|Top row from left : Robert G. McGee, Lloyd C. Busboom, James A. Grumbles, and Edward F. Nue|
Bottom row from left : Miland F. Bills, Richard J. Frievalt, Clarence J. Muntzinger, Hugh L. Halsell,
Michael F. Cahill jr., and Alex J Dominisky
Before leaving the aircraft its navigator Edward Neu and radio operator Richard Frievalt sabotaged all their equipment. The pilot James Grumbles destroyed all the paperwork and then attempts were made to set the aircraft alight by putting some of their parachutes partially in the fuel tanks and setting them alight. The material did not burn well and with no time to lose the crew left the scene in different directions into the surrounding countryside before a German patrol arrived.
However, the Germans did not come across the aircraft until late in the afternoon leaving time for curious locals to visit the site of the crash and check out the plane.
Of the ten crew members, three were picked up by the Germans, Robert McGee, Clarence Muntzinger and Miland Bills. The pilot James Grumbles made for the nearest wood where he came across two of his crew who informed him that all had survived the crash. He hid amongst hedges in the wood until daybreak. He then went from village to village until he was picked up by the local resistance and directed to a train that would take him from Angoulême down to the Pyrenées aided by a lady and her daughter. By the 4th January he was over in to Spain and by the 6th February was back in England.
Lloyd Busboom and Edward Neu stayed together and soon came across Alex Dominski who was as white as a ghost and visably shocked after the crash landing. They tried to convince him that it would be safer to stay with them but he left to set out on his own. Busboom and Neu spent six days on foot trying to get as far away from the crash site as possible and then knocked at the door of a farm for some food and civilian clothes. They were fed and given clothes and continued on foot to a station where they considered boarding a train south but there were too many Germans around.
|Richard J. Frievalt|
When they asked at another house for help the lady who answered the door told them to hide in her barn. A local resistant leader, Maurice Landre was informed and came to pick them up and got them to a station. With help they managed to get down to the south of France. They were then looked after by the resistance at Campels in the Haute-Garonne. By the end of March they had made it over the pyrenées with some fellow Americans helped by guides. They then made it to Gibraltar and returned back to England on the 27th April 1944.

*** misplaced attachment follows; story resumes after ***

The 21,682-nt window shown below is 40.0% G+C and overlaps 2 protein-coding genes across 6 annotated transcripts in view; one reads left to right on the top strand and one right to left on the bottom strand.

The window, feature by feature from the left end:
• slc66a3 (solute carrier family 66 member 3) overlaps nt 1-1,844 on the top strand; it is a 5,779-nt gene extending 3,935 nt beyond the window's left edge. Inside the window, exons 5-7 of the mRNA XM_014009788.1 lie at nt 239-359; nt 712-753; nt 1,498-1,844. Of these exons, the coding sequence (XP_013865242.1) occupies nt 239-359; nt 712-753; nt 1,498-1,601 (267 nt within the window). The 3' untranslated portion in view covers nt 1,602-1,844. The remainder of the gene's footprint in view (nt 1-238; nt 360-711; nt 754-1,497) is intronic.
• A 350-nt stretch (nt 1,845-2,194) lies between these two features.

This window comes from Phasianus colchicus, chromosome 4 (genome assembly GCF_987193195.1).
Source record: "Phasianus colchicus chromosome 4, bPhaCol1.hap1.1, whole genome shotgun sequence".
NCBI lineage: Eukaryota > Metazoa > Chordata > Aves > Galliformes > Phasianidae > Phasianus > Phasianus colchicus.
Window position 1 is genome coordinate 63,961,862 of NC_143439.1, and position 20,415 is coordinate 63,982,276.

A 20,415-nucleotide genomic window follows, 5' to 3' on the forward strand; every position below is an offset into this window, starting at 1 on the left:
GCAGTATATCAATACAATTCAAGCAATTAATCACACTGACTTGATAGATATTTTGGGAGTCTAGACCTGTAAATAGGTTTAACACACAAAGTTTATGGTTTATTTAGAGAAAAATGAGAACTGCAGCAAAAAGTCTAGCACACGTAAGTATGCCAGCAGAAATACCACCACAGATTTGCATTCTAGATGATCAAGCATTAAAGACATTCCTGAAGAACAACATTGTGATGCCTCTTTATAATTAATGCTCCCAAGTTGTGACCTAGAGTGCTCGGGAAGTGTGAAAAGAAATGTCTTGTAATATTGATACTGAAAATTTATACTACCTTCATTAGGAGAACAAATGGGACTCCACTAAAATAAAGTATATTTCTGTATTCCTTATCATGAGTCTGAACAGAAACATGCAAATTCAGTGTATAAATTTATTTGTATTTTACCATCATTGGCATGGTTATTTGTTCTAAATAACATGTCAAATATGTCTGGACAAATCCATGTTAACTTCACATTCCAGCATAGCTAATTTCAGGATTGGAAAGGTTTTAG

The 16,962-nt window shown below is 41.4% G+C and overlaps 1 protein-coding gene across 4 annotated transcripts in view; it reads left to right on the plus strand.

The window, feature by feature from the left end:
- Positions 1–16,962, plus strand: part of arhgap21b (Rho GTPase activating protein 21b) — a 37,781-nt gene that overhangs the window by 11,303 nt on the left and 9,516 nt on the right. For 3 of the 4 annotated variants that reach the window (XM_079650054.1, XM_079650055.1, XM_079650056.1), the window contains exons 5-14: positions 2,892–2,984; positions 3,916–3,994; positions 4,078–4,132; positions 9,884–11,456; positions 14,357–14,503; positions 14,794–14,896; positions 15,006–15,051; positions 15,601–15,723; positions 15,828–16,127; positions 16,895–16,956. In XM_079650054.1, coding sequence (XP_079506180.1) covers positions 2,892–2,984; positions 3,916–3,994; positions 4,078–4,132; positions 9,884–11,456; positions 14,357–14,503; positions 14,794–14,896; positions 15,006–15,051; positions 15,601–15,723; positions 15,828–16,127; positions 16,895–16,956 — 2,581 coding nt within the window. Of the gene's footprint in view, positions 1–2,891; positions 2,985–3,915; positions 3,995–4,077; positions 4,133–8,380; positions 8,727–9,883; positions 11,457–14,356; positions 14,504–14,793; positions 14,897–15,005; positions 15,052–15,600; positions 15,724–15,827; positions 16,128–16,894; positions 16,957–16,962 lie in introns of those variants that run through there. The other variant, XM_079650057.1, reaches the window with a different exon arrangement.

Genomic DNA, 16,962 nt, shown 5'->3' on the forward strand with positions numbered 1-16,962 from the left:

Abandoning the aircraft Richard Frievalt (this was only his second mission) took cover in the nearest wood and hid until nightfall. Once it was dark he set out on foot through the Charente countryside. He soon came across two of his comrades, Michael Cahill and Clarence Muntzinger. The three of them then set out together passing a few small villages. They arrived at the outskirts of the town Chef-Boutonne and decided at this point to split up and attempt their evasion alone. By the 5th January 1944 Muntzinger arrived totally exhausted at Montbron to the east of Angoulême. He was taken in by two Frenchmen, Mr Bruinaud and Mr Gillibert who looked after him for a few days despite there being so many Germans in the area. He was fed and given a set of civilian clothes and given somne money to continue his attempt to reach Spain. Unfortunately he was later picked up by the Germans and ended up in a prisoner of war camp in Germany.
On the 2nd January 1944 Frievalt and Cahill by chance came across each other again and decided from this point to stay together. They began to be followed by a man on a bike who caught up with them and directed them to an isolated empty house where they could rest safely. During the night they had a visitor who came to collect them and lead them to a farm where the owners, a couple, fed and looked after them for several weeks. They were then visited by a Monsieur Egor who spoke English quite well and even knew a fair bit of american slang. He took them on to another safe house, this time a farm on edge of a river, where, by surprise they found two other members of their crew, Hugh Halsell and Alex Dominiski.
Dominiski had been spotted on the 1st January in a wood near Couture d'Argençon in the Deux-Sèvres by Marcel Belaire. He passed this info on to Marian Juraszek who went and picked him up that evening and offered him shelter in his home. Knowing a few words of Polish he was able to communicate with Dominiski who was of Polish descent. The next morning he took him over to Saint-Claud in the Charente to stay at a farm owned by Marcel Petit. The same farm that Frievalt and Cahill would be taken to a few days later.